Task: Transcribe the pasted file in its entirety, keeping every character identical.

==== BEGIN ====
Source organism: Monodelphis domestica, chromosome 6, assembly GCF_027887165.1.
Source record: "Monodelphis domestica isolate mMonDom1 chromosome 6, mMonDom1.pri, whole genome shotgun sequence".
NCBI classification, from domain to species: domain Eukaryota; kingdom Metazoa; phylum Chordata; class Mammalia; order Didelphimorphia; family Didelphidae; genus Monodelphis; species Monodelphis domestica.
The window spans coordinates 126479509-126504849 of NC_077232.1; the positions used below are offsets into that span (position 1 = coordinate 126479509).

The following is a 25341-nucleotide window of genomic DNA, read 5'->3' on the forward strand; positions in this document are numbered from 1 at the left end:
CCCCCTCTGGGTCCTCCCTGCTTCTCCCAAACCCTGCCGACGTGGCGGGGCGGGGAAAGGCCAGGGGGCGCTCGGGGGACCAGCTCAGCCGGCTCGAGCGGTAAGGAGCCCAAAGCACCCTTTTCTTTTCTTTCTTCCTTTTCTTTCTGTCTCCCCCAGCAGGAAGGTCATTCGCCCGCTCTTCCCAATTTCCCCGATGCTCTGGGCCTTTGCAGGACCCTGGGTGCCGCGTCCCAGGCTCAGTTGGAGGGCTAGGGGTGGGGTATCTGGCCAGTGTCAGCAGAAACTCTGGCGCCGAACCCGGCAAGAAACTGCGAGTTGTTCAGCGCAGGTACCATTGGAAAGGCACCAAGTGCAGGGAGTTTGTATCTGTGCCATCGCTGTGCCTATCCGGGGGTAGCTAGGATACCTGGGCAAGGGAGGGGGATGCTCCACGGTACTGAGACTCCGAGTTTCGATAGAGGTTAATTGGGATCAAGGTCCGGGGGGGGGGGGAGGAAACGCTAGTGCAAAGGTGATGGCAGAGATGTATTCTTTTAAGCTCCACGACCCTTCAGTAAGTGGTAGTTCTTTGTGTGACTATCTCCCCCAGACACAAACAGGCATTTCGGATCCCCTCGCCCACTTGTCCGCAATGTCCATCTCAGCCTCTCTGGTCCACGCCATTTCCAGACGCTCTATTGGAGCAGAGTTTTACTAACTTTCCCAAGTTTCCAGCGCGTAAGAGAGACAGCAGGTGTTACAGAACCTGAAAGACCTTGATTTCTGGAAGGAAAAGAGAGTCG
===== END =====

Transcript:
Source organism: Monodelphis domestica, chromosome 6, assembly GCF_027887165.1.
Source record: "Monodelphis domestica isolate mMonDom1 chromosome 6, mMonDom1.pri, whole genome shotgun sequence".
NCBI classification, from domain to species: domain Eukaryota; kingdom Metazoa; phylum Chordata; class Mammalia; order Didelphimorphia; family Didelphidae; genus Monodelphis; species Monodelphis domestica.
The window spans coordinates 126479509-126504849 of NC_077232.1; the positions used below are offsets into that span (position 1 = coordinate 126479509).

The following is a 25341-nucleotide window of genomic DNA, read 5'->3' on the forward strand; positions in this document are numbered from 1 at the left end:
CCCCCTCTGGGTCCTCCCTGCTTCTCCCAAACCCTGCCGACGTGGCGGGGCGGGGAAAGGCCAGGGGGCGCTCGGGGGACCAGCTCAGCCGGCTCGAGCGGTAAGGAGCCCAAAGCACCCTTTTCTTTTCTTTCTTCCTTTTCTTTCTGTCTCCCCCAGCAGGAAGGTCATTCGCCCGCTCTTCCCAATTTCCCCGATGCTCTGGGCCTTTGCAGGACCCTGGGTGCCGCGTCCCAGGCTCAGTTGGAGGGCTAGGGGTGGGGTATCTGGCCAGTGTCAGCAGAAACTCTGGCGCCGAACCCGGCAAGAAACTGCGAGTTGTTCAGCGCAGGTACCATTGGAAAGGCACCAAGTGCAGGGAGTTTGTATCTGTGCCATCGCTGTGCCTATCCGGGGGTAGCTAGGATACCTGGGCAAGGGAGGGGGATGCTCCACGGTACTGAGACTCCGAGTTTCGATAGAGGTTAATTGGGATCAAGGTCCGGGGGGGGGGGGAGGAAACGCTAGTGCAAAGGTGATGGCAGAGATGTATTCTTTTAAGCTCCACGACCCTTCAGTAAGTGGTAGTTCTTTGTGTGACTATCTCCCCCAGACACAAACAGGCATTTCGGATCCCCTCGCCCACTTGTCCGCAATGTCCATCTCAGCCTCTCTGGTCCACGCCATTTCCAGACGCTCTATTGGAGCAGAGTTTTACTAACTTTCCCAAGTTTCCAGCGCGTAAGAGAGACAGCAGGTGTTACAGAACCTGAAAGACCTTGATTTCTGGAAGGAAAAGAGAGTCG